How To Dispose Face Masks in an Eco-Friendly Way

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how to dispose face masks properly

We thought it couldn’t happen in our lifetimes, but it did. Since early 2020, the pandemic continues to rage throughout the world. The good news is that medical researchers have learned more about how the coronavirus works, and researchers are already working on effective vaccines and treatments.

But until that vaccine or cure becomes widely available, the best way to lessen the spread of the virus is to protect ourselves by wearing a face mask. Combined with social distancing, wearing a face mask that covers your nose and mouth and is sealed around the sides can effectively protect you from the virus. The level of coronavirus protection depends on the type of mask being worn.

The Environmental Problem with Improper Face Mask Disposal

improper face mask disposal

Face masks are often disposed of, even washable ones. Unfortunately, this presents a huge environmental problem. Single-use masks are made of lightweight non-woven polypropylene, polycarbonate, polyester, or polyethylene material. While they keep pathogens out, these materials are plastic-based. And as we all know, plastics are non-biodegradable, making their disposal a huge global issue.

Recent disposal and recycling statistics show that face masks have become the new “plastic bottles.” According to an estimate by Green Matters, over 129 billion face masks are thrown every month we deal with the coronavirus. That’s a massive amount that goes to our oceans, which are already oversaturated with plastic waste. Marine animals mistake these masks for food, which leads to entanglement, ingestion, choking, and death.

Masks can also break down to microplastic fibers. When these fish are harvested and prepared for human consumption, those microplastics that they ingested can pass through our bodies, which could have detrimental effects on our health.

Finally, due to safety measures to avert the virus, schedules and funding for recycling programs are postponed. The postponement of these programs has become an impediment to what could have been viable solutions to a hefty environmental problem.

Disposing Face Masks Correctly

Recycling statistics show that about 20 percent of plastics can be recycled. Unfortunately, disposable face masks and surgical masks are meant to be single-use, and thus, are not recyclable. After using them, they need to be disposed of.

Used face masks that are worn in public are considered to be household waste and not subjected to medical waste disposal. To lessen the environmental impact, face masks should be disposed of correctly. Here are the steps on how to do that.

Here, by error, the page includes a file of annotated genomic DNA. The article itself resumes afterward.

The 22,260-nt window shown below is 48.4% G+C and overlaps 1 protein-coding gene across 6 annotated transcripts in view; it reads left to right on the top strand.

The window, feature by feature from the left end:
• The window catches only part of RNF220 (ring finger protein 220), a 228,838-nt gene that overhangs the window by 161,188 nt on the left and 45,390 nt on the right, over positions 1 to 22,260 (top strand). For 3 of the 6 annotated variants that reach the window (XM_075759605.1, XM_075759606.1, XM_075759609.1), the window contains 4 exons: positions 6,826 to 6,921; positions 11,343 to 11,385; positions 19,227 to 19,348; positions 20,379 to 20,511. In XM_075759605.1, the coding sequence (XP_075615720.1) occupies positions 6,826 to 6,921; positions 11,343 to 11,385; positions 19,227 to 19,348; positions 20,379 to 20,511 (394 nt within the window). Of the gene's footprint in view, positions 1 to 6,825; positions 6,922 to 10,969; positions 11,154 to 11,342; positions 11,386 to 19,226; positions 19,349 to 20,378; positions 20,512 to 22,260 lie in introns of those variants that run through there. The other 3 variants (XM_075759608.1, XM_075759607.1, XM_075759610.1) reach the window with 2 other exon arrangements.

• Single-use masks that have become soiled, damp, crumpled, or soiled must be disposed of immediately.
  • Take off the mask from your face carefully. Hold it by the ear loops, not the mask cover itself. Be gentle when you do this to reduce the chances of shaking loose the trapped pathogens.
  • Cut off the ear loops with a pair of scissors. Without the ear loops, there are fewer chances of the mask entangling wildlife in case it ends up in the environment.
  • Don’t throw the used mask directly into the trash bin. Rather, put it in a sealed plastic bag. You can use a bigger bag to collect a certain volume of face masks. Other disposable items that have been worn by a coronavirus positive person such as gloves should also be placed in the plastic bag.
  • Close and seal the plastic bag, then put the bag in the trash bin for the disposal schedule.
  • Alternatively, call a service provider that specializes in disposing of hazardous wastes. These providers can handle all types of solid, hazardous, and medical waste disposal.
  • Wash your hands thoroughly with soap and water for at least 20 seconds each time you dispose of a mask. It takes 20 seconds for the soap to break down the protective fatty envelope of the virus.
  • Medical facilities, hospitals, diagnostic laboratories, and other institutions have different protocols when disposing of masks. Face masks that are worn in medical facilities or those worn by a positive patient should follow medical waste disposal regulations.

Recently, the Department of Health, Centers for Disease Control and Prevention, the Environmental Protection Agency, and other agencies that have jurisdiction on the pandemic have published advisories to reserve surgical, KN95, and other specialized masks to medical personnel. The general public doesn’t need the protection level of specialized masks unless they are taking care of an infected person in the house.

Do you want to improve recycling statistics? Then use cloth masks. You can even make your own from old garments. Or, if you have an artistic inclination, you can design your own as a fashion statement. You can simply wash your cloth mask after each use. Once dry, you can reuse it.

making cloth face mask

Conclusion

Wearing face masks is needed for our own protection against the coronavirus. However, the massive use and disposal of face masks, which was once relegated only to medical personnel, is straining the environment. Finding solutions such as using cloth masks, conducting information drives, and cleaning up shorelines are needed to ensure a sustainable environment.

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